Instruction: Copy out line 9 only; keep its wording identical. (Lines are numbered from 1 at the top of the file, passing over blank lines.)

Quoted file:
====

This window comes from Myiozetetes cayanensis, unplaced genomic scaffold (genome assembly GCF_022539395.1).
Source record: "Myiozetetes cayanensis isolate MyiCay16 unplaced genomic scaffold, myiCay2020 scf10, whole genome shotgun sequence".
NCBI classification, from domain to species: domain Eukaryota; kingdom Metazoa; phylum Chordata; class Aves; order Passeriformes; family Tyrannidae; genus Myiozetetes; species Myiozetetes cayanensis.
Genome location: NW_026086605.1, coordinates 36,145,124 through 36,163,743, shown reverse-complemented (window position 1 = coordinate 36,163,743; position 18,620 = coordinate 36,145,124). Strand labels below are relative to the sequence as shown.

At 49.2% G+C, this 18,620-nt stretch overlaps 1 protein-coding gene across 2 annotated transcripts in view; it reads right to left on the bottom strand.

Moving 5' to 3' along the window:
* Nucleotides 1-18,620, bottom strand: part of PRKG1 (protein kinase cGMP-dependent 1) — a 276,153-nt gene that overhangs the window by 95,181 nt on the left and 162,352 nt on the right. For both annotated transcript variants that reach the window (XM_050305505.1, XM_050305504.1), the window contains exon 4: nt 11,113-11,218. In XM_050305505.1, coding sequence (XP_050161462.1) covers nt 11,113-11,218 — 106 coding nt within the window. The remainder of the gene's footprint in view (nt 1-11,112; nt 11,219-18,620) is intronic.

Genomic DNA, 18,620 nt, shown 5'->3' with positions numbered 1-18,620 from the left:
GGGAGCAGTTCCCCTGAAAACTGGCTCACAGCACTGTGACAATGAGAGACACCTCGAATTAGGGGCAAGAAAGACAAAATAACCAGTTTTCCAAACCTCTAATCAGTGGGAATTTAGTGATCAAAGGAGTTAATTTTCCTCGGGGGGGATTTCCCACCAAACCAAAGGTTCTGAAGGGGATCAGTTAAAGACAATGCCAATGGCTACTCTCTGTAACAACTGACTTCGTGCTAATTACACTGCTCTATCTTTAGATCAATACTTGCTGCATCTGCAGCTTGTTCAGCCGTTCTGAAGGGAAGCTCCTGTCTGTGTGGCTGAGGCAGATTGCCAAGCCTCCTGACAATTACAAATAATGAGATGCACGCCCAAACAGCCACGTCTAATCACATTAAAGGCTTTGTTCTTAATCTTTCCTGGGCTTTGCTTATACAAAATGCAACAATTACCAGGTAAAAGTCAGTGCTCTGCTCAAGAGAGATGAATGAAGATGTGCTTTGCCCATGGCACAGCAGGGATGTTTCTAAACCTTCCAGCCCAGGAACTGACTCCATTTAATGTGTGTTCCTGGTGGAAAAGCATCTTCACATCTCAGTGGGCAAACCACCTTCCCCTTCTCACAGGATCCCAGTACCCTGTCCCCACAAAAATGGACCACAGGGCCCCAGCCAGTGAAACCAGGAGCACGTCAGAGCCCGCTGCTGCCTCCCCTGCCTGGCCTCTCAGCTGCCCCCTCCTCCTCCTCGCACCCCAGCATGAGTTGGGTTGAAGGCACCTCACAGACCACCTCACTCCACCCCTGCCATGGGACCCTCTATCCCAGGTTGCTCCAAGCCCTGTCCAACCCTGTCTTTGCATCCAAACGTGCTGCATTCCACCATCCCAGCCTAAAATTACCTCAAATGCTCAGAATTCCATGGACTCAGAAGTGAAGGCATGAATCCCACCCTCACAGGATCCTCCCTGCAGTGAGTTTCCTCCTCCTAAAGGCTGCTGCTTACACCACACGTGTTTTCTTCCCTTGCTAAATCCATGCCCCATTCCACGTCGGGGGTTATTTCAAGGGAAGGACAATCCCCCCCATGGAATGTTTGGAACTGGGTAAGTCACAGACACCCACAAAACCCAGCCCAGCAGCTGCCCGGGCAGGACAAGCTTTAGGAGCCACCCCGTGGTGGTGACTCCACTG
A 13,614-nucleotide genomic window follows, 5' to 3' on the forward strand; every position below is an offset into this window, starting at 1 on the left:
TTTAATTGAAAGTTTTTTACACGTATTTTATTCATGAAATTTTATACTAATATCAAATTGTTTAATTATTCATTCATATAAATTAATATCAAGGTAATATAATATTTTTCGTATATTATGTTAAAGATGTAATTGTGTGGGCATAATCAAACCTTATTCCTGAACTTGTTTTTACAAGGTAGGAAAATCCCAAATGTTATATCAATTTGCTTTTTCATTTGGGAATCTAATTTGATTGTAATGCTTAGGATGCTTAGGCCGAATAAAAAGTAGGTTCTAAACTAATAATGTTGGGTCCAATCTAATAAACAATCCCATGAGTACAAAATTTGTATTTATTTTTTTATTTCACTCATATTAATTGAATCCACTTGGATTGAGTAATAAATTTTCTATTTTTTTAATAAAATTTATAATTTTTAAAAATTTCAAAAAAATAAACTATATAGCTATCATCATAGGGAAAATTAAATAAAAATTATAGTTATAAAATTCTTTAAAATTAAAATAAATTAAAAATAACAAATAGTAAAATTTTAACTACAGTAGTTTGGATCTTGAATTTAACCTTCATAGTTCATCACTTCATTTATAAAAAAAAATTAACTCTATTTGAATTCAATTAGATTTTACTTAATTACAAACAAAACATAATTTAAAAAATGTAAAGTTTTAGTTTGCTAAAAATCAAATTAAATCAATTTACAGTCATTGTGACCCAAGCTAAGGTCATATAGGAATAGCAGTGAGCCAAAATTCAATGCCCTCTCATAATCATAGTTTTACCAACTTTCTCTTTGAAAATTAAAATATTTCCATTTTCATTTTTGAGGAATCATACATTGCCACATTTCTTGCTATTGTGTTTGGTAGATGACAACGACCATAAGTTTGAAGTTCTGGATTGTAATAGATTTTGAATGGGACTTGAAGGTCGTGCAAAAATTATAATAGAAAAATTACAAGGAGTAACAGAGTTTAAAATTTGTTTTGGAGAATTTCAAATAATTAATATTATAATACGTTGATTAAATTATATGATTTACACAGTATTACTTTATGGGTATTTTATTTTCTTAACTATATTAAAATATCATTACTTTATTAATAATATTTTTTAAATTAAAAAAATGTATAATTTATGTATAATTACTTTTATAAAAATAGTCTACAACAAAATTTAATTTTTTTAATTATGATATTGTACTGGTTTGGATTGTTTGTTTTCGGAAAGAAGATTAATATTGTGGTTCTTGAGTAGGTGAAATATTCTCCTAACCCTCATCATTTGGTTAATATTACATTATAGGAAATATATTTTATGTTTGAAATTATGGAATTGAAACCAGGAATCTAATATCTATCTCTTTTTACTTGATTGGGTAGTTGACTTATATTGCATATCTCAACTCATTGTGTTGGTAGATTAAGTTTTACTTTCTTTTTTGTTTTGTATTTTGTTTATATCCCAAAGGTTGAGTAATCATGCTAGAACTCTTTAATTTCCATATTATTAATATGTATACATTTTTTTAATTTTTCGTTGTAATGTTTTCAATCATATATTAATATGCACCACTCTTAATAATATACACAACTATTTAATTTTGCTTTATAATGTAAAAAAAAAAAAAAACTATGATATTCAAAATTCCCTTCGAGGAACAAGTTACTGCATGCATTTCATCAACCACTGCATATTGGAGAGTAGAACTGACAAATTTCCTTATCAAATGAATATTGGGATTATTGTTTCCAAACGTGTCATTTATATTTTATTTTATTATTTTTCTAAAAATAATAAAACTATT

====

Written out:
GGGAGCAGTTCCCCTGAAAACTGGCTCACAGCACTGTGACAATGAGAGACACCTCGAATTAGGGGCAAGAAAGACAAAATAACCAGTTTTCCAAACCTCTAATCAGTGGGAATTTAGTGATCAAAGGAGTTAATTTTCCTCGGGGGGGATTTCCCACCAAACCAAAGGTTCTGAAGGGGATCAGTTAAAGACAATGCCAATGGCTACTCTCTGTAACAACTGACTTCGTGCTAATTACACTGCTCTATCTTTAGATCAATACTTGCTGCATCTGCAGCTTGTTCAGCCGTTCTGAAGGGAAGCTCCTGTCTGTGTGGCTGAGGCAGATTGCCAAGCCTCCTGACAATTACAAATAATGAGATGCACGCCCAAACAGCCACGTCTAATCACATTAAAGGCTTTGTTCTTAATCTTTCCTGGGCTTTGCTTATACAAAATGCAACAATTACCAGGTAAAAGTCAGTGCTCTGCTCAAGAGAGATGAATGAAGATGTGCTTTGCCCATGGCACAGCAGGGATGTTTCTAAACCTTCCAGCCCAGGAACTGACTCCATTTAATGTGTGTTCCTGGTGGAAAAGCATCTTCACATCTCAGTGGGCAAACCACCTTCCCCTTCTCACAGGATCCCAGTACCCTGTCCCCACAAAAATGGACCACAGGGCCCCAGCCAGTGAAACCAGGAGCACGTCAGAGCCCGCTGCTGCCTCCCCTGCCTGGCCTCTCAGCTGCCCCCTCCTCCTCCTCGCACCCCAGCATGAGTTGGGTTGAAGGCACCTCACAGACCACCTCACTCCACCCCTGCCATGGGACCCTCTATCCCAGGTTGCTCCAAGCCCTGTCCAACCCTGTCTTTGCATCCAAACGTGCTGCATTCCACCATCCCAGCCTAAAATTACCTCAAATGCTCAGAATTCCATGGACTCAGAAGTGAAGGCATGAATCCCACCCTCACAGGATCCTCCCTGCAGTGAGTTTCCTCCTCCTAAAGGCTGCTGCTTACACCACACGTGTTTTCTTCCCTTGCTAAATCCATGCCCCATTCCACGTCGGGGGTTATTTCAAGGGAAGGACAATCCCCCCCATGGAATGTTTGGAACTGGGTAAGTCACAGACACCCACAAAACCCAGCCCAGCAGCTGCCCGGGCAGGACAAGCTTTAGGAGCCACCCCGTGGTGGTGACTCCACTG